Humans are really good at pattern detection. As a result, we are sensitive to variations between what we expect to happen based on a pattern or belief, and what actually does happen. This is particularly true with unexpected pleasures, which by definition represent an error in our pattern detection capabilities. Surprises in this way are interesting. They’re attention-grabbing. They can be downright mesmerizing. As I write in the chapter on loot mechanics in my book, “Surprising pleasures, it turns out, are the most joyous of all.” (Madigan, 2015, pg 112). We’re just wired to pay attention to these kinds of things since, evolutionarily speaking, figuring out why a good thing happened and how to get more of it is very adaptive.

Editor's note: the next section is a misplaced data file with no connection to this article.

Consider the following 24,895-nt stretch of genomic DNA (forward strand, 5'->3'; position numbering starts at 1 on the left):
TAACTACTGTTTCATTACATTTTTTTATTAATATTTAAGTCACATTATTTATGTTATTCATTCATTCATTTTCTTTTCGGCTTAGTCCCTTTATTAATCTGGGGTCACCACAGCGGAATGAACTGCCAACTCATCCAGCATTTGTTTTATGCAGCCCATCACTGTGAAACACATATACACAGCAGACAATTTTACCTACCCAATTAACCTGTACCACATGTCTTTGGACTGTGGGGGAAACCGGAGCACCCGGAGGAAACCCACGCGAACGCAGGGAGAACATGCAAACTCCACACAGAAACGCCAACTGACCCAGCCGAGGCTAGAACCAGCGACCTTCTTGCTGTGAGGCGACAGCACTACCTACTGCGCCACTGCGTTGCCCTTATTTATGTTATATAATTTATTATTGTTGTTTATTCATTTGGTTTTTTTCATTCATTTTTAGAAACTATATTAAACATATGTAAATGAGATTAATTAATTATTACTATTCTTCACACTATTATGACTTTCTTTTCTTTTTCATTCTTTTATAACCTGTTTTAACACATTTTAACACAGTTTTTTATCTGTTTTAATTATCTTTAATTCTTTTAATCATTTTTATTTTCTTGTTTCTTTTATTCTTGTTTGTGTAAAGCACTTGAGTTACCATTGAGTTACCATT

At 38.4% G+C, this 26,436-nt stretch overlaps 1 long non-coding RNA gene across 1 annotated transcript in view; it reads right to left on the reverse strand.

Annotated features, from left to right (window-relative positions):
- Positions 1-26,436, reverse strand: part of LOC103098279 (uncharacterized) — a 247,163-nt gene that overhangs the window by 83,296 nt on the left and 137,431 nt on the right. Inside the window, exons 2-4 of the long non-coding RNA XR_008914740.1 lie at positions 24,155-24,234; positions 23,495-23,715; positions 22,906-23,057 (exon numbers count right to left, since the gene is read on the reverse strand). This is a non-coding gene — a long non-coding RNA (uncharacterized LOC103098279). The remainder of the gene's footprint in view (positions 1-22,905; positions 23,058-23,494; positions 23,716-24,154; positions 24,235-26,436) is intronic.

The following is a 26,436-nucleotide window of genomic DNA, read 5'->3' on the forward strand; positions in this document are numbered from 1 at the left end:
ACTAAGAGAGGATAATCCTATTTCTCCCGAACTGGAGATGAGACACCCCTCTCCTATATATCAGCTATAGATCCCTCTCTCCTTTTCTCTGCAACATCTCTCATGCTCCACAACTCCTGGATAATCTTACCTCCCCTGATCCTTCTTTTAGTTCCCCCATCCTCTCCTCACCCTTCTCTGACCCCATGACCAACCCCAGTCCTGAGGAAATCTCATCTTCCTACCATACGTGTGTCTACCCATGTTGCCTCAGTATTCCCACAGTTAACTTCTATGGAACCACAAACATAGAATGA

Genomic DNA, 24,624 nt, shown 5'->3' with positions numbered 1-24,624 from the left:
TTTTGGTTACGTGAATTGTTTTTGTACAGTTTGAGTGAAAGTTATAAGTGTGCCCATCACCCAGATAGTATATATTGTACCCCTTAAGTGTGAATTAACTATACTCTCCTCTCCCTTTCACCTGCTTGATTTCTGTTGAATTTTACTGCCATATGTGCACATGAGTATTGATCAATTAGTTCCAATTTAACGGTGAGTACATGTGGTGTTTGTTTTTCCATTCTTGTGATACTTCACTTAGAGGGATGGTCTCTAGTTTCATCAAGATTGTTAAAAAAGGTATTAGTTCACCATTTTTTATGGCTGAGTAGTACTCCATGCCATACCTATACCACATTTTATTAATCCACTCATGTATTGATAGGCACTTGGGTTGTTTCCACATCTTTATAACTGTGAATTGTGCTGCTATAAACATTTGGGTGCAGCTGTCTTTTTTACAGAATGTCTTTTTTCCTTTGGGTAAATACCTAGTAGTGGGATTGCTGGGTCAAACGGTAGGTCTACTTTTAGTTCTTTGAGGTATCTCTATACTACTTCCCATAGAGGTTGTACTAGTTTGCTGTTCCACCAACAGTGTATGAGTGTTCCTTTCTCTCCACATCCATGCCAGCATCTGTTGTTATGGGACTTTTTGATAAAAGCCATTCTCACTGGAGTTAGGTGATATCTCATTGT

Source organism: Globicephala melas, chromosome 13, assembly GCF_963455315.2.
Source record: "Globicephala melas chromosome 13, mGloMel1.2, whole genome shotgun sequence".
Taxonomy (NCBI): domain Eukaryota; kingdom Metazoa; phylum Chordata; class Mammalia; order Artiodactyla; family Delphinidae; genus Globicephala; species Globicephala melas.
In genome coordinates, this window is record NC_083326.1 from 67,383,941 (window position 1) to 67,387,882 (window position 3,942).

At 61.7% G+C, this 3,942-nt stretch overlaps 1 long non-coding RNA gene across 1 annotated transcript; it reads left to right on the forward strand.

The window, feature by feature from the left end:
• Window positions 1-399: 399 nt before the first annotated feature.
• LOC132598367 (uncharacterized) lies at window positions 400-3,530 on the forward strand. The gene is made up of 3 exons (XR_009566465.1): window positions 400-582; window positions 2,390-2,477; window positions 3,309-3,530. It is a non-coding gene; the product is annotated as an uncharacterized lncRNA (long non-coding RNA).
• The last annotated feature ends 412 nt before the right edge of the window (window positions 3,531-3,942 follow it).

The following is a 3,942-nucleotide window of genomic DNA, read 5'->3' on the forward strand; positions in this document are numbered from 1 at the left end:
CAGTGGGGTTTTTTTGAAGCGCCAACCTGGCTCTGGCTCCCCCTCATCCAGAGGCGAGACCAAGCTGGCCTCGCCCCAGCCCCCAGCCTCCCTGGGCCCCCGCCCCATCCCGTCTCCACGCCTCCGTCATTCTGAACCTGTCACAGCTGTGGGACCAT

This worked great in the natural world of our ancestors where truly random events were relatively rare. But systems like video games can actually create truly random events that capitalize on this quirk of our psychology. Randomly decide the loot players get after killing enemies or opening treasure chests and that core loot loop becomes very compelling. Soon the  most exciting part of playing the game isn’t necessarily getting the rewards, but it’s the sense of anticipation created by encountering the boss or hidden chest that contains them.

Image credit: SquakyFoo. You know who you are.